NEW YORK (Reuters) - Crude prices fell again on Monday, staying under pressure after two straight weeks of losses, on worries that the oversupply in oil products would swell from unseasonably warm weather and the waning maintenance cycle for U.S. refineries.
Influential Wall Street trading house Goldman Sachs warned of downside risk for oil prices through spring 2016 as U.S. and European storage utilization for distillates, which include diesel, neared historic highs.
Traders said that as refined oil product storage tanks filled up, unwanted diesel and jet fuel cargoes were backing up outside Europe’s ports and taking longer, slower routes around the southern tip of Africa.
“There’s talk in the market about ULSD (ultra low sulfur diesel) storage potentially reaching ‘tank tops’, and that’s weighing on crude,” said Dave Thompson of Washington-based broker Powerhouse.
Brent, the global benchmark for crude, settled down 45 cents, or almost 1 percent, at $47.54 a barrel.
U.S. crude closed down 62 cents, or 1.4 percent, at $43.98.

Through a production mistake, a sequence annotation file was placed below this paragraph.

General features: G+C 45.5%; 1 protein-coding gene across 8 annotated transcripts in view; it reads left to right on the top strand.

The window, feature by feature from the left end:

Both crude benchmarks have lost about 10 percent over the past two weeks.
Among refined products, New York’s ULSD settled down 2 percent while London’s gasoil lost about 1 percent.
U.S. refinery runs rose in the week to Oct. 16, after a four-week drop due to the autumn maintenance cycle. It was a sign the market will see even more oil products than required, analysts said.
A Reuters poll of analysts, however, forecast U.S. crude stockpiles likely rose 3 million barrels last week, rising for a fifth straight week. Distillates, which include diesel and jet fuel, were seen drawing down 2 million barrels.
In Europe’s case, Goldman said it would take 50 fewer heating degree days (HDDs) than normal this winter for storage to hit tank tops.
“While our distillate balances suggest that stocks will fall short of capacity, the margins of error are small and the risks high, leaving risks to current crude oil prices and timespreads as skewed to the downside through next spring,” it said in a research note.
HDDs are measured by the difference between the average temperature outside and the 70 degrees Fahrenheit (21 degrees Celsius) required for it to be comfortable indoors without heating. The lower the HDD reading, the less fuel products such as heating oil, gasoil and natural gas are needed.
On Monday, the HDD reading for the lower 48 U.S. states over the next two weeks was at 178, versus the norm of 199 this time of year, due to the El Nino weather pattern, meteorologists say.
Additional reporting by Karolin Schaps in London and Henning Gloystein and Keith Wallis in Singapore; Editing by Marguerita Choy and Chizu Nomiyama